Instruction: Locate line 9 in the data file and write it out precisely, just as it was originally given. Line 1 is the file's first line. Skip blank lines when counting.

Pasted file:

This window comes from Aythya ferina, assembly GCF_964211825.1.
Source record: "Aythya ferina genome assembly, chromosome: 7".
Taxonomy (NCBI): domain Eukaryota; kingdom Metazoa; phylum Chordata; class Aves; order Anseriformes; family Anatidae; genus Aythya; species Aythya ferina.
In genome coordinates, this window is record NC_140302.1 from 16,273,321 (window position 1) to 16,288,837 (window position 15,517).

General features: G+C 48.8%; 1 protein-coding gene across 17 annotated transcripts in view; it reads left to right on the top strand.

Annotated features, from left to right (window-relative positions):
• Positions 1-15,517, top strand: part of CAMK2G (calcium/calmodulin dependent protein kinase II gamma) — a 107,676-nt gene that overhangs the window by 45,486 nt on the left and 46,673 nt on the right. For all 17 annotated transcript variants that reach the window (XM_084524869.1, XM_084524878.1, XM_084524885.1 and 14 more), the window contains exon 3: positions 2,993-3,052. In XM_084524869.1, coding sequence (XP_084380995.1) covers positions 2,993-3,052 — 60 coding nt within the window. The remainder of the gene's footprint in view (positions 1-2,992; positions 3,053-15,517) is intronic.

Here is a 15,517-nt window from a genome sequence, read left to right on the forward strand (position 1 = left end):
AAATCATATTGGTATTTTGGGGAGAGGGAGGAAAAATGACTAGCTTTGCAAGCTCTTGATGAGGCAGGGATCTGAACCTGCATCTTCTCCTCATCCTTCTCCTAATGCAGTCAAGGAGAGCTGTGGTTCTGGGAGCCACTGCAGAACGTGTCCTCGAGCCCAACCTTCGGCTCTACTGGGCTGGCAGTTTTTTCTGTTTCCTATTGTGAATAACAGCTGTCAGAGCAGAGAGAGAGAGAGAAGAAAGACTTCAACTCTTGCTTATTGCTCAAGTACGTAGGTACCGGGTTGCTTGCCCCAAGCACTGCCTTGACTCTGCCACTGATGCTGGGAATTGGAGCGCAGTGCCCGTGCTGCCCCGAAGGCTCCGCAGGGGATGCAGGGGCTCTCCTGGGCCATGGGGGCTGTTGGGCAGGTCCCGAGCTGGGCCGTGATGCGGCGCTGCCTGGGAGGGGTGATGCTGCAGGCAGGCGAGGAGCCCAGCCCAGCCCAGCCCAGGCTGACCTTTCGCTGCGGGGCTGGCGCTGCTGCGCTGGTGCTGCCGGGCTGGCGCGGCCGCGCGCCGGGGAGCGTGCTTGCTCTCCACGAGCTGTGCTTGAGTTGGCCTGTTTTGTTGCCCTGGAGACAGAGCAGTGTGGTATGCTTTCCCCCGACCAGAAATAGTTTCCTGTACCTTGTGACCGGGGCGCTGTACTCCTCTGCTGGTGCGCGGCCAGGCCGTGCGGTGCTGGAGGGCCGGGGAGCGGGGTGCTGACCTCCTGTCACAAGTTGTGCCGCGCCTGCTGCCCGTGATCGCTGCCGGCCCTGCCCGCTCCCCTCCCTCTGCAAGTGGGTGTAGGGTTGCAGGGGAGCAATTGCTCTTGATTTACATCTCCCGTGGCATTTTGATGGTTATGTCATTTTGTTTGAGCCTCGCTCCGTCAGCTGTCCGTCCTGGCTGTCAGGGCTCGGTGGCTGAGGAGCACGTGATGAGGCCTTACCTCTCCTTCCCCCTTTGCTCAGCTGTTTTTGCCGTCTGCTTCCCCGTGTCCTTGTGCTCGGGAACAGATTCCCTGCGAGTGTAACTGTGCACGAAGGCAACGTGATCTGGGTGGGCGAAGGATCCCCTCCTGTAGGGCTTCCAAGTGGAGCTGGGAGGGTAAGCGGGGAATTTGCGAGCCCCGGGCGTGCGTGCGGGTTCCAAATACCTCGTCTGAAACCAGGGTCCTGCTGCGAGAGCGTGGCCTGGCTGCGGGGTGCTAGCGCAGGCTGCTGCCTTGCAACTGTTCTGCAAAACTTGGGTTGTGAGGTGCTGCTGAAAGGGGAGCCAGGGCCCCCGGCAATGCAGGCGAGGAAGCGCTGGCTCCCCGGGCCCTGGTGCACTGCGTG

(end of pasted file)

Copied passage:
AAATCATATTGGTATTTTGGGGAGAGGGAGGAAAAATGACTAGCTTTGCAAGCTCTTGATGAGGCAGGGATCTGAACCTGCATCTTCTCCTCATCCTTCTCCTAATGCAGTCAAGGAGAGCTGTGGTTCTGGGAGCCACTGCAGAACGTGTCCTCGAGCCCAACCTTCGGCTCTACTGGGCTGGCAGTTTTTTCTGTTTCCTATTGTGAATAACAGCTGTCAGAGCAGAGAGAGAGAGAGAAGAAAGACTTCAACTCTTGCTTATTGCTCAAGTACGTAGGTACCGGGTTGCTTGCCCCAAGCACTGCCTTGACTCTGCCACTGATGCTGGGAATTGGAGCGCAGTGCCCGTGCTGCCCCGAAGGCTCCGCAGGGGATGCAGGGGCTCTCCTGGGCCATGGGGGCTGTTGGGCAGGTCCCGAGCTGGGCCGTGATGCGGCGCTGCCTGGGAGGGGTGATGCTGCAGGCAGGCGAGGAGCCCAGCCCAGCCCAGCCCAGGCTGACCTTTCGCTGCGGGGCTGGCGCTGCTGCGCTGGTGCTGCCGGGCTGGCGCGGCCGCGCGCCGGGGAGCGTGCTTGCTCTCCACGAGCTGTGCTTGAGTTGGCCTGTTTTGTTGCCCTGGAGACAGAGCAGTGTGGTATGCTTTCCCCCGACCAGAAATAGTTTCCTGTACCTTGTGACCGGGGCGCTGTACTCCTCTGCTGGTGCGCGGCCAGGCCGTGCGGTGCTGGAGGGCCGGGGAGCGGGGTGCTGACCTCCTGTCACAAGTTGTGCCGCGCCTGCTGCCCGTGATCGCTGCCGGCCCTGCCCGCTCCCCTCCCTCTGCAAGTGGGTGTAGGGTTGCAGGGGAGCAATTGCTCTTGATTTACATCTCCCGTGGCATTTTGATGGTTATGTCATTTTGTTTGAGCCTCGCTCCGTCAGCTGTCCGTCCTGGCTGTCAGGGCTCGGTGGCTGAGGAGCACGTGATGAGGCCTTACCTCTCCTTCCCCCTTTGCTCAGCTGTTTTTGCCGTCTGCTTCCCCGTGTCCTTGTGCTCGGGAACAGATTCCCTGCGAGTGTAACTGTGCACGAAGGCAACGTGATCTGGGTGGGCGAAGGATCCCCTCCTGTAGGGCTTCCAAGTGGAGCTGGGAGGGTAAGCGGGGAATTTGCGAGCCCCGGGCGTGCGTGCGGGTTCCAAATACCTCGTCTGAAACCAGGGTCCTGCTGCGAGAGCGTGGCCTGGCTGCGGGGTGCTAGCGCAGGCTGCTGCCTTGCAACTGTTCTGCAAAACTTGGGTTGTGAGGTGCTGCTGAAAGGGGAGCCAGGGCCCCCGGCAATGCAGGCGAGGAAGCGCTGGCTCCCCGGGCCCTGGTGCACTGCGTG